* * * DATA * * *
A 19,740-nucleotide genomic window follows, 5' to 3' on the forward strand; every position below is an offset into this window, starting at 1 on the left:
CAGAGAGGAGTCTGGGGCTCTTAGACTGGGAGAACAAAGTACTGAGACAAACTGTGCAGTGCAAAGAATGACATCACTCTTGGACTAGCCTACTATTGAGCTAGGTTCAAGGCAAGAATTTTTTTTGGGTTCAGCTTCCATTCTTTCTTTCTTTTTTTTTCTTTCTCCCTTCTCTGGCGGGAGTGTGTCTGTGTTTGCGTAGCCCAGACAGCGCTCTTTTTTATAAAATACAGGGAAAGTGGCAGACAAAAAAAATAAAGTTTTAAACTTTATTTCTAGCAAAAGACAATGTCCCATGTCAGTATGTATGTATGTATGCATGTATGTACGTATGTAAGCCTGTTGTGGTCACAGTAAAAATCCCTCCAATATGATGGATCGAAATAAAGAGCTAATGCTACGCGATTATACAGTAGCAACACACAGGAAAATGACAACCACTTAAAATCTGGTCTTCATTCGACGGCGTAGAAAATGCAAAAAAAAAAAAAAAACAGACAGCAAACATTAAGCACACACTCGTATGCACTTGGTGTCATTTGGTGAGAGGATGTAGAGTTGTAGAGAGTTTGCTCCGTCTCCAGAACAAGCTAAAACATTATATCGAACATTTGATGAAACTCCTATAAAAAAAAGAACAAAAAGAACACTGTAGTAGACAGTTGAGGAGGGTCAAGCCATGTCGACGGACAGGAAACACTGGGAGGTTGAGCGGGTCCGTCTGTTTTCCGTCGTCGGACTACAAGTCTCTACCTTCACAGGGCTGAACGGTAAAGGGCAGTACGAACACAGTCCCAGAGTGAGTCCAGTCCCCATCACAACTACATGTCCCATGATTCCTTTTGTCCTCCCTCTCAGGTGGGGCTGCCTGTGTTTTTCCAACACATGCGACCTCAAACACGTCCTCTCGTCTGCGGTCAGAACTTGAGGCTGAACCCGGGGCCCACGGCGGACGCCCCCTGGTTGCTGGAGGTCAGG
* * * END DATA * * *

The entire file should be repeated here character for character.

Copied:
A 19,740-nucleotide genomic window follows, 5' to 3' on the forward strand; every position below is an offset into this window, starting at 1 on the left:
CAGAGAGGAGTCTGGGGCTCTTAGACTGGGAGAACAAAGTACTGAGACAAACTGTGCAGTGCAAAGAATGACATCACTCTTGGACTAGCCTACTATTGAGCTAGGTTCAAGGCAAGAATTTTTTTTGGGTTCAGCTTCCATTCTTTCTTTCTTTTTTTTTCTTTCTCCCTTCTCTGGCGGGAGTGTGTCTGTGTTTGCGTAGCCCAGACAGCGCTCTTTTTTATAAAATACAGGGAAAGTGGCAGACAAAAAAAATAAAGTTTTAAACTTTATTTCTAGCAAAAGACAATGTCCCATGTCAGTATGTATGTATGTATGCATGTATGTACGTATGTAAGCCTGTTGTGGTCACAGTAAAAATCCCTCCAATATGATGGATCGAAATAAAGAGCTAATGCTACGCGATTATACAGTAGCAACACACAGGAAAATGACAACCACTTAAAATCTGGTCTTCATTCGACGGCGTAGAAAATGCAAAAAAAAAAAAAAAACAGACAGCAAACATTAAGCACACACTCGTATGCACTTGGTGTCATTTGGTGAGAGGATGTAGAGTTGTAGAGAGTTTGCTCCGTCTCCAGAACAAGCTAAAACATTATATCGAACATTTGATGAAACTCCTATAAAAAAAAGAACAAAAAGAACACTGTAGTAGACAGTTGAGGAGGGTCAAGCCATGTCGACGGACAGGAAACACTGGGAGGTTGAGCGGGTCCGTCTGTTTTCCGTCGTCGGACTACAAGTCTCTACCTTCACAGGGCTGAACGGTAAAGGGCAGTACGAACACAGTCCCAGAGTGAGTCCAGTCCCCATCACAACTACATGTCCCATGATTCCTTTTGTCCTCCCTCTCAGGTGGGGCTGCCTGTGTTTTTCCAACACATGCGACCTCAAACACGTCCTCTCGTCTGCGGTCAGAACTTGAGGCTGAACCCGGGGCCCACGGCGGACGCCCCCTGGTTGCTGGAGGTCAGG